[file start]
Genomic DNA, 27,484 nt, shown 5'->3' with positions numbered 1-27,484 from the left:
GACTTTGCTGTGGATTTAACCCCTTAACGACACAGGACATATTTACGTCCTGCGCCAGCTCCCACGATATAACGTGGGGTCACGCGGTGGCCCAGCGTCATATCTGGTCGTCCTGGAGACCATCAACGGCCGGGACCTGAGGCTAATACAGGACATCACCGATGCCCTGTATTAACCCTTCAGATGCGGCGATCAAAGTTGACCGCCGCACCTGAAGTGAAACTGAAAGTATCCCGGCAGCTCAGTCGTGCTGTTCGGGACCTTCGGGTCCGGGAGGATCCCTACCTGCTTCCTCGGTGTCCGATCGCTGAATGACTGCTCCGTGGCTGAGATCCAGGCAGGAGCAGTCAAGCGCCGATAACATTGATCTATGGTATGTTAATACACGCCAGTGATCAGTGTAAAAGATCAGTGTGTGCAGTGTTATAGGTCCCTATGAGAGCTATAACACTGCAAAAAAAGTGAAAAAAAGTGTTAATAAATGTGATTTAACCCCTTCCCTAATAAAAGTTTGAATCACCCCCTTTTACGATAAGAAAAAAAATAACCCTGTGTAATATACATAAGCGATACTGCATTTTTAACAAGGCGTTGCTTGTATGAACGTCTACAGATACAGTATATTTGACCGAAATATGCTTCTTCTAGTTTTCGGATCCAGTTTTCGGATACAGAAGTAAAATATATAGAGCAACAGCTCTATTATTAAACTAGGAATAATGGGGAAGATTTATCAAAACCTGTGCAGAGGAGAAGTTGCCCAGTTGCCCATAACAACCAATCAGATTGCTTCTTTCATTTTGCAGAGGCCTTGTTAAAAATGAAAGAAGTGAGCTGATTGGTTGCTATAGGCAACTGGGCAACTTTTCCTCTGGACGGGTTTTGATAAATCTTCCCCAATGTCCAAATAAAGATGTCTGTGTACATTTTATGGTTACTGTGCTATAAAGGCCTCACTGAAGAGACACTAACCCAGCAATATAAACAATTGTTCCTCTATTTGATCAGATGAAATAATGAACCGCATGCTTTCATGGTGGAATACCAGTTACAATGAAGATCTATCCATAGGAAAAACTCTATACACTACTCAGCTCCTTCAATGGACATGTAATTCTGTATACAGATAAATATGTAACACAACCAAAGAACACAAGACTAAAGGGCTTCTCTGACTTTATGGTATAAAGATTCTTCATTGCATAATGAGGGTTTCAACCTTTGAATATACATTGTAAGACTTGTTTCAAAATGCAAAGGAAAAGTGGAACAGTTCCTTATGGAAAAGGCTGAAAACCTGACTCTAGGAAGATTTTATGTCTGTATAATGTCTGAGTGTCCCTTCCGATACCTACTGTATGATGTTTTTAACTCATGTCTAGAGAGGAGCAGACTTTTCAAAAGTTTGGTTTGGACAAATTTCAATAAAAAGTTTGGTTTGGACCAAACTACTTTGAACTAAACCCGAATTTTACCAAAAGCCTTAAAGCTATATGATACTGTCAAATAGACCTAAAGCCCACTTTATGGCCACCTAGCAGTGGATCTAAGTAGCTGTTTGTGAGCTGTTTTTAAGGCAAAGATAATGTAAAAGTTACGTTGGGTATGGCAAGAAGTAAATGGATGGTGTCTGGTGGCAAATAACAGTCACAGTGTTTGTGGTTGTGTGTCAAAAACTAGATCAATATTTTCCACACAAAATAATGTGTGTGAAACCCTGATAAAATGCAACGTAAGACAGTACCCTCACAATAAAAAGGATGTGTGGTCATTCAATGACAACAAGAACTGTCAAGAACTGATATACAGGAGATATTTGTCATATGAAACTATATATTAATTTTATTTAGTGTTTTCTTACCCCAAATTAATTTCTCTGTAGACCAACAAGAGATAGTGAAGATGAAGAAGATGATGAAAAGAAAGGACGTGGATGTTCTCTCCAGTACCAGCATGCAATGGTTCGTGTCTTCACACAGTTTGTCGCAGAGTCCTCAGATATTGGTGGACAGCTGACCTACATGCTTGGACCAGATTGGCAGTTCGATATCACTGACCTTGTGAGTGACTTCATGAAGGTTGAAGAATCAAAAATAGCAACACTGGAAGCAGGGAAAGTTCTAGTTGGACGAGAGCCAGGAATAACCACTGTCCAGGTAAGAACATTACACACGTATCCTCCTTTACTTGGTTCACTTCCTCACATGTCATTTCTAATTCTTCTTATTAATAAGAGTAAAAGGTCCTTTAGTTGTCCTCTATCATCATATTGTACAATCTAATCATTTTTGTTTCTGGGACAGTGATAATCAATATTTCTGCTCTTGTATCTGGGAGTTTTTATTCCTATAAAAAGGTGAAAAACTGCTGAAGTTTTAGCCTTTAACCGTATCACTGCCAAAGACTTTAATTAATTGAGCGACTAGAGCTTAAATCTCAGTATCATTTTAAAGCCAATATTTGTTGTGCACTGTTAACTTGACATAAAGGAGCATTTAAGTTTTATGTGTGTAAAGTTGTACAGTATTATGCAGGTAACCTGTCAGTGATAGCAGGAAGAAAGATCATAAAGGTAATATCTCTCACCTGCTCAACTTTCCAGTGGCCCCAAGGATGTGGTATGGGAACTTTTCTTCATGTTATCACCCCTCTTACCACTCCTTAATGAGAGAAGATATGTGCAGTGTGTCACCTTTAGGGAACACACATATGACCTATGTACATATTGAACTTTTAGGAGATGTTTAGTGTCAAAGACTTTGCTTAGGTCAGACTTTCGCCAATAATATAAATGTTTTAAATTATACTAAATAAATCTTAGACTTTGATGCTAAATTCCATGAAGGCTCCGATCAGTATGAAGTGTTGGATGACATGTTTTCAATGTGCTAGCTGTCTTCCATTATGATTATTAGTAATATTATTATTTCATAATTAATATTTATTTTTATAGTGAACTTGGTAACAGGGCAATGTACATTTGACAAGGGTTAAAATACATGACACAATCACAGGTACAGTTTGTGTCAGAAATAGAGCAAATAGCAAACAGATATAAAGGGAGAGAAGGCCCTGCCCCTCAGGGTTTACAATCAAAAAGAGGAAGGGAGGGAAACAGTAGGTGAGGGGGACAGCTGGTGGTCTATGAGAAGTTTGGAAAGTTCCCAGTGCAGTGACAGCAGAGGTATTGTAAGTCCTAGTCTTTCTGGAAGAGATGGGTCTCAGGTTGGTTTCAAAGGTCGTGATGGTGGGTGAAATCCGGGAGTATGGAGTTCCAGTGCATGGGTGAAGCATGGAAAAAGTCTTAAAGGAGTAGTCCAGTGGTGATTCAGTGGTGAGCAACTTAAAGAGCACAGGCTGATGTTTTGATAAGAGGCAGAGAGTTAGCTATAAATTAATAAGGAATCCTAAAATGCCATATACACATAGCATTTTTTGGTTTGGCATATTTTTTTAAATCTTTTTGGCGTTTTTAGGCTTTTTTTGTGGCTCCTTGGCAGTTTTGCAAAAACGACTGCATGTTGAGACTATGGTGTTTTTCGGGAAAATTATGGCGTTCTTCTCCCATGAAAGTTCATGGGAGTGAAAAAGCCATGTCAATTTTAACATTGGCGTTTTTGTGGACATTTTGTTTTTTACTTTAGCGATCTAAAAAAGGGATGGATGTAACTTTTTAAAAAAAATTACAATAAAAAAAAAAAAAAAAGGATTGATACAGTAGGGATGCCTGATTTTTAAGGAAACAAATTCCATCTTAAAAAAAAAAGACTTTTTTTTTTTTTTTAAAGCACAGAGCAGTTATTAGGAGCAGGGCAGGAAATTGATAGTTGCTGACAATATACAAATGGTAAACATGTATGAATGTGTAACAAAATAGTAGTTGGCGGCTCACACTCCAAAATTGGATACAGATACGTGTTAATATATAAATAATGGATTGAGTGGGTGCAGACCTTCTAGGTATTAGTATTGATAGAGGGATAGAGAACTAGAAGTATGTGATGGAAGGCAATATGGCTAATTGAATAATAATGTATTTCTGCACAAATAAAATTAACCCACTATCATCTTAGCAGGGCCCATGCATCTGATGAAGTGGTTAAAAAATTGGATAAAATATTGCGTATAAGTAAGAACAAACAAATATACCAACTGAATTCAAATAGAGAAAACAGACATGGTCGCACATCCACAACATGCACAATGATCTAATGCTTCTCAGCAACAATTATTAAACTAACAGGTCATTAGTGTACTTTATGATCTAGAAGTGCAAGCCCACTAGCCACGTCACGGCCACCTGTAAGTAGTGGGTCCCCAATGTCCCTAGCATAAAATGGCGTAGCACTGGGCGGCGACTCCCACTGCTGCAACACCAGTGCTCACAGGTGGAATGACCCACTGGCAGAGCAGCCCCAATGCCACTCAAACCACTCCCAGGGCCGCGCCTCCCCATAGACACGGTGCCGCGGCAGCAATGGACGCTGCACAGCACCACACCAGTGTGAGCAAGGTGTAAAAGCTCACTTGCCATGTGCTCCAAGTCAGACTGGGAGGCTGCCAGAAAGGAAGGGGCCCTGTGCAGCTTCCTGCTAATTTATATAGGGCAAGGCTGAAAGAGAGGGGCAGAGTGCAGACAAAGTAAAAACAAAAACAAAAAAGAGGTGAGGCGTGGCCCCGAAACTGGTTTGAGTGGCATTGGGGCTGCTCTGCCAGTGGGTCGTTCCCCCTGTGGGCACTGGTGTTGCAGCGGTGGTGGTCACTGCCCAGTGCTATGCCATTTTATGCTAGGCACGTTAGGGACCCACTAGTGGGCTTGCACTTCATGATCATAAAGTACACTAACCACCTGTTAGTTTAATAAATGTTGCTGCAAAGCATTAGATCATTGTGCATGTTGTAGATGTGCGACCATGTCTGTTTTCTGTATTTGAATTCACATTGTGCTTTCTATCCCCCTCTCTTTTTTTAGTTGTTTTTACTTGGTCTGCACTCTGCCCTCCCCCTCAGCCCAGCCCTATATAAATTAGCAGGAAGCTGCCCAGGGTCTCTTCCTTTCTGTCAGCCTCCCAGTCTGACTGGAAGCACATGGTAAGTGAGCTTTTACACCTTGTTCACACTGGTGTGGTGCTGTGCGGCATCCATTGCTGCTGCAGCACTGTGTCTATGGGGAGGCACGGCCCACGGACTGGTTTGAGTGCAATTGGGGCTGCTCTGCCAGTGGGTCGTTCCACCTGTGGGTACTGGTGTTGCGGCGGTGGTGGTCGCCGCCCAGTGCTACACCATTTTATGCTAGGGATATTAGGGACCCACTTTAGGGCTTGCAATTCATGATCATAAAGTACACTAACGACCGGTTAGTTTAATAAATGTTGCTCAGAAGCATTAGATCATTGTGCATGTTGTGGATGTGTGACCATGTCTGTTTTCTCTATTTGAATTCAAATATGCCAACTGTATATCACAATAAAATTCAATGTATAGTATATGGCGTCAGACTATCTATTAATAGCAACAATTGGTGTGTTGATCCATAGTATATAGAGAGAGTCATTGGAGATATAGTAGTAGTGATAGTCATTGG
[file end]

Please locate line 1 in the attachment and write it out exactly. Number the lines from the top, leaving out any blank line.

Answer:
Genomic DNA, 27,484 nt, shown 5'->3' with positions numbered 1-27,484 from the left: